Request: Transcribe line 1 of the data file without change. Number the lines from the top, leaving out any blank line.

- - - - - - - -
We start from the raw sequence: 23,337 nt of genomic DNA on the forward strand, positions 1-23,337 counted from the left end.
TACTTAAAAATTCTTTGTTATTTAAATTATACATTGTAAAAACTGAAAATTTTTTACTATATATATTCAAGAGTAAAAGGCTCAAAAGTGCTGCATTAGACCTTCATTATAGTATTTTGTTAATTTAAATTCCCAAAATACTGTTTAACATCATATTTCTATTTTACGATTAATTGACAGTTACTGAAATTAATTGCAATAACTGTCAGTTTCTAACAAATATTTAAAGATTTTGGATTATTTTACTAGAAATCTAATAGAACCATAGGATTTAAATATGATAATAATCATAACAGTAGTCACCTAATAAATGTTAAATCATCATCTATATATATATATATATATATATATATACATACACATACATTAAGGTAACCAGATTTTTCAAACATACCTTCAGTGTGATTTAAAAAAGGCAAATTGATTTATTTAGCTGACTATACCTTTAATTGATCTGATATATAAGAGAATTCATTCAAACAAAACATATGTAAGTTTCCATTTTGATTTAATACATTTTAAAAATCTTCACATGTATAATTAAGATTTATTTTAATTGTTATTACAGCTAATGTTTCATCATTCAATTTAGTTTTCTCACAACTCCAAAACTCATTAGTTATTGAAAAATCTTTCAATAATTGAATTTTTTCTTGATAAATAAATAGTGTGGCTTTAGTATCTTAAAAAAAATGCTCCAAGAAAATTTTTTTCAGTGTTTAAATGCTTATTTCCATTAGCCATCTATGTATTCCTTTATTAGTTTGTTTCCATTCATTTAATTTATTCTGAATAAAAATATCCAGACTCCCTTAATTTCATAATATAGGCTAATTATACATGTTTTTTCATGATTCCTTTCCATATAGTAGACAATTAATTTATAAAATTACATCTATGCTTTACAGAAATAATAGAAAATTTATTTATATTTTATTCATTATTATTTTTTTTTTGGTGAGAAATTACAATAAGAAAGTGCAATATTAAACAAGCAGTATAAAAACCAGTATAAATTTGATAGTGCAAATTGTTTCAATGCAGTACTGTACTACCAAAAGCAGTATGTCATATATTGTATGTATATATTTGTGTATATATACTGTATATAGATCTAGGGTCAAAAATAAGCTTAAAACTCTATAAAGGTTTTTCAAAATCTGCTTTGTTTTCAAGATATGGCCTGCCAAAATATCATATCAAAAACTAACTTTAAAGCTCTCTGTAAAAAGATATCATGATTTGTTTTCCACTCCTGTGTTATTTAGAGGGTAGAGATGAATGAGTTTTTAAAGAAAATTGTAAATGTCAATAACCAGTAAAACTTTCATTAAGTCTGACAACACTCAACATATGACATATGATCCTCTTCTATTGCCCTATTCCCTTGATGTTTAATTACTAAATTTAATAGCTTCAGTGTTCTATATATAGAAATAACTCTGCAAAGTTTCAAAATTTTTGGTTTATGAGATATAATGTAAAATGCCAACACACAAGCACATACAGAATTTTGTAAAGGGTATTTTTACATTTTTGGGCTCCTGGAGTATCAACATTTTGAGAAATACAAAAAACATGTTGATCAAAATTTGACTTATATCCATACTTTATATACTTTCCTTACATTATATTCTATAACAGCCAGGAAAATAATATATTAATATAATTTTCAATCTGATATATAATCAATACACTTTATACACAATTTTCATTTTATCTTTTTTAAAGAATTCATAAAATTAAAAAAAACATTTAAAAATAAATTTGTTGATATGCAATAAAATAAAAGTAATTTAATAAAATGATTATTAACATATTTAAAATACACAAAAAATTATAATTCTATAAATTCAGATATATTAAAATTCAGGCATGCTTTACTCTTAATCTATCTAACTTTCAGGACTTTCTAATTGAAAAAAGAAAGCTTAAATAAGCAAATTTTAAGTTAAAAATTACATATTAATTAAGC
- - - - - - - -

We start from the raw sequence: 23,337 nt of genomic DNA on the forward strand, positions 1-23,337 counted from the left end.